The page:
Studies have been done comparing martial artists and other athletes to test this link out. Interestingly enough, years of training and cultivating this linking of the body allows a martial artist to actually strike harder than a physically stronger and faster athlete. There is even some science showing physical changes in the brain take place after years of training these movements into your body.
If you want to go deeper with the Kinetic link concept, Nerdist.com and Popular Mechanics had some great articles.
As for body structure, the comparison can be made to a broken bat. A solid bat, a single piece of wood, can transfer large amounts of force into a ball. A broken bat, when it strikes a ball, will absorb a large amount of the force back into itself rather than the ball. This applies to a punch as well. Poor form and structure in your punch will result in your body absorbing back a percentage of the power of your punch. You must train yourself to reduce breaking points in your structure and to utilize your arms as solid striking objects. Correct joint alignment will significantly increase the effectiveness of a punch and will protect your joints.
So then, What Punch is the Most Powerful?
Now that we understand some of the science that goes into the power of a punch, we can have some fun looking at the more effective punches and the force they generate.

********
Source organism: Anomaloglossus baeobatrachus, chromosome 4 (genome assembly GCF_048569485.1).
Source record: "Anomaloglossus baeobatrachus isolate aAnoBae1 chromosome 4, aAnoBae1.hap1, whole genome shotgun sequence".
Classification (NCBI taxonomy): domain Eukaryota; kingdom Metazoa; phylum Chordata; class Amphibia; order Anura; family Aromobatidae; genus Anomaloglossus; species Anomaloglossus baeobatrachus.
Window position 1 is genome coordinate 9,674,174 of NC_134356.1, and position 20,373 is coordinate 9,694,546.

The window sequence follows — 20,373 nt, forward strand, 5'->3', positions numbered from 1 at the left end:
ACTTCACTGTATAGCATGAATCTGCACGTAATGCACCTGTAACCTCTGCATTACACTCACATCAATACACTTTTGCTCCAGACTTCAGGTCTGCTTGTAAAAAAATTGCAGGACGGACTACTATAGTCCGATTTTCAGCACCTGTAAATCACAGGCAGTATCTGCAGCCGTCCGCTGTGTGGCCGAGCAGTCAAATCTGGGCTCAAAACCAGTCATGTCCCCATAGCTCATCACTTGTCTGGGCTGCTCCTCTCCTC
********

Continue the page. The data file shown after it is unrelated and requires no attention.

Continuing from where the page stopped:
It is safe to say that the more powerful punch will be coming from the rear side of the body, based on the fact there is simply more mass and momentum that can be generated when bringing the rear side forward (except for the spinning back fist of course).
So, the most powerful punch will be coming from the side that is pulled back. It will also need to utilize a full kinetic linking of the body, meaning you will need to be stepping or twisting with the punch to fully activate a range of muscle groups. This leaves us with a few options.
- The cross
- The rear hook
- The rear uppercut
- The stepping overhand
- The spinning back fist
We can eliminate the cross since it is a direct attack and has limited options for a full utilization of core muscles. Many fighters feel their straight cross is their most powerful punch, and it may very well be, but in general, the straight cross is just not able to utilize as many muscle groups as something like a proper hook.
Something else we didn’t talk about is target areas, and why certain punches are so much more effective than others sometimes. A hook will often land across an opponent’s jaw, which amplifies its ability to KO someone. Let’s say we aren’t worrying about the target areas and we are simply trying to see which punch lands harder – we can most likely then eliminate the uppercut. Although very effective, an uppercut is dependent on your opponent’s position and movements to really be effective, and although powerful, a punch traveling up can never compete with one going sideways or down for brute force.
That leaves us with the hook, the overhand, and the spinning back fist.
Though the style and technique are really going to matter here, it is likely that the typical stepping overhand generates more force than a typical hook. There is more working in the overhand’s favor – gravity, increased range of movement, and the ability to put the entire body into it. A hook can bring together tremendous force, but it lacks the added element of dropping into the attack. For the same reasons the overhand beat out the cross, the overhand also beats out the back fist.
So, based on this, the stepping overhand is the most powerful punch.
What do you think?